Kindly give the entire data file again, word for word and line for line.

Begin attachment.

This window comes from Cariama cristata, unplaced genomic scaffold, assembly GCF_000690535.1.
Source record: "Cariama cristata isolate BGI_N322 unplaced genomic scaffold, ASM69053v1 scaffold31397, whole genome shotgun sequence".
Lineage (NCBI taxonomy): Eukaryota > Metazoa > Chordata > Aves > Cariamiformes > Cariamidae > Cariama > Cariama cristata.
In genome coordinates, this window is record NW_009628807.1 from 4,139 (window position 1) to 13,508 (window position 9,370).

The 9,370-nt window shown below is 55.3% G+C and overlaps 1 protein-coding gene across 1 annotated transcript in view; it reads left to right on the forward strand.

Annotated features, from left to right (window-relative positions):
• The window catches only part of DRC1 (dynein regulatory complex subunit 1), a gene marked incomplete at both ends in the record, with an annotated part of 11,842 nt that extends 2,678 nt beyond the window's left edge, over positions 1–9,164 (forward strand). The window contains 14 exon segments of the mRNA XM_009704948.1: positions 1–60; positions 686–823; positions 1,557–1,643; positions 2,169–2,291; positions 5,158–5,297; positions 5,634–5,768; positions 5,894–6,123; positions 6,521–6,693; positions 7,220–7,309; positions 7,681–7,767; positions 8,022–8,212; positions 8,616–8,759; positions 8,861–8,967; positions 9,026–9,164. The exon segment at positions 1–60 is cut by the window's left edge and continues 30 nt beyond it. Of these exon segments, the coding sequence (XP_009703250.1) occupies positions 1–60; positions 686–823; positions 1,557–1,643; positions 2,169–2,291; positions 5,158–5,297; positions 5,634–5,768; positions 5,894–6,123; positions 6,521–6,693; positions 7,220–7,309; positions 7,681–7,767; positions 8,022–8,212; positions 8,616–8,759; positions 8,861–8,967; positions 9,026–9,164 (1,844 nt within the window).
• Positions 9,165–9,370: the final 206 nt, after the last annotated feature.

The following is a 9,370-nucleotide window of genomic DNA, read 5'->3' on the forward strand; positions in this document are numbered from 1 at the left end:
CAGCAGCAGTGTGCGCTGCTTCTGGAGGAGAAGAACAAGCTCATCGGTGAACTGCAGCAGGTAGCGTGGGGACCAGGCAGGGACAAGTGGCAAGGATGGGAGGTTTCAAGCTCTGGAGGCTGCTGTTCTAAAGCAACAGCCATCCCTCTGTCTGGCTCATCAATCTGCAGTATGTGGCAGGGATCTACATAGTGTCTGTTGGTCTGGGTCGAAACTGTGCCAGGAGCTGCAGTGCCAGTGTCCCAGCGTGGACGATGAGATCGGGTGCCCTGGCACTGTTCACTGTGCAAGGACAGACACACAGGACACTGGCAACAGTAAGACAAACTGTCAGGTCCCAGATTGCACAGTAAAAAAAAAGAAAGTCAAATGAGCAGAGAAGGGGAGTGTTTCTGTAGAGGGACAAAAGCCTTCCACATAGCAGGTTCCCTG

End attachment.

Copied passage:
This window comes from Cariama cristata, unplaced genomic scaffold, assembly GCF_000690535.1.
Source record: "Cariama cristata isolate BGI_N322 unplaced genomic scaffold, ASM69053v1 scaffold31397, whole genome shotgun sequence".
Lineage (NCBI taxonomy): Eukaryota > Metazoa > Chordata > Aves > Cariamiformes > Cariamidae > Cariama > Cariama cristata.
In genome coordinates, this window is record NW_009628807.1 from 4,139 (window position 1) to 13,508 (window position 9,370).

The 9,370-nt window shown below is 55.3% G+C and overlaps 1 protein-coding gene across 1 annotated transcript in view; it reads left to right on the forward strand.

Annotated features, from left to right (window-relative positions):
• The window catches only part of DRC1 (dynein regulatory complex subunit 1), a gene marked incomplete at both ends in the record, with an annotated part of 11,842 nt that extends 2,678 nt beyond the window's left edge, over positions 1–9,164 (forward strand). The window contains 14 exon segments of the mRNA XM_009704948.1: positions 1–60; positions 686–823; positions 1,557–1,643; positions 2,169–2,291; positions 5,158–5,297; positions 5,634–5,768; positions 5,894–6,123; positions 6,521–6,693; positions 7,220–7,309; positions 7,681–7,767; positions 8,022–8,212; positions 8,616–8,759; positions 8,861–8,967; positions 9,026–9,164. The exon segment at positions 1–60 is cut by the window's left edge and continues 30 nt beyond it. Of these exon segments, the coding sequence (XP_009703250.1) occupies positions 1–60; positions 686–823; positions 1,557–1,643; positions 2,169–2,291; positions 5,158–5,297; positions 5,634–5,768; positions 5,894–6,123; positions 6,521–6,693; positions 7,220–7,309; positions 7,681–7,767; positions 8,022–8,212; positions 8,616–8,759; positions 8,861–8,967; positions 9,026–9,164 (1,844 nt within the window).
• Positions 9,165–9,370: the final 206 nt, after the last annotated feature.

The following is a 9,370-nucleotide window of genomic DNA, read 5'->3' on the forward strand; positions in this document are numbered from 1 at the left end:
CAGCAGCAGTGTGCGCTGCTTCTGGAGGAGAAGAACAAGCTCATCGGTGAACTGCAGCAGGTAGCGTGGGGACCAGGCAGGGACAAGTGGCAAGGATGGGAGGTTTCAAGCTCTGGAGGCTGCTGTTCTAAAGCAACAGCCATCCCTCTGTCTGGCTCATCAATCTGCAGTATGTGGCAGGGATCTACATAGTGTCTGTTGGTCTGGGTCGAAACTGTGCCAGGAGCTGCAGTGCCAGTGTCCCAGCGTGGACGATGAGATCGGGTGCCCTGGCACTGTTCACTGTGCAAGGACAGACACACAGGACACTGGCAACAGTAAGACAAACTGTCAGGTCCCAGATTGCACAGTAAAAAAAAAGAAAGTCAAATGAGCAGAGAAGGGGAGTGTTTCTGTAGAGGGACAAAAGCCTTCCACATAGCAGGTTCCCTG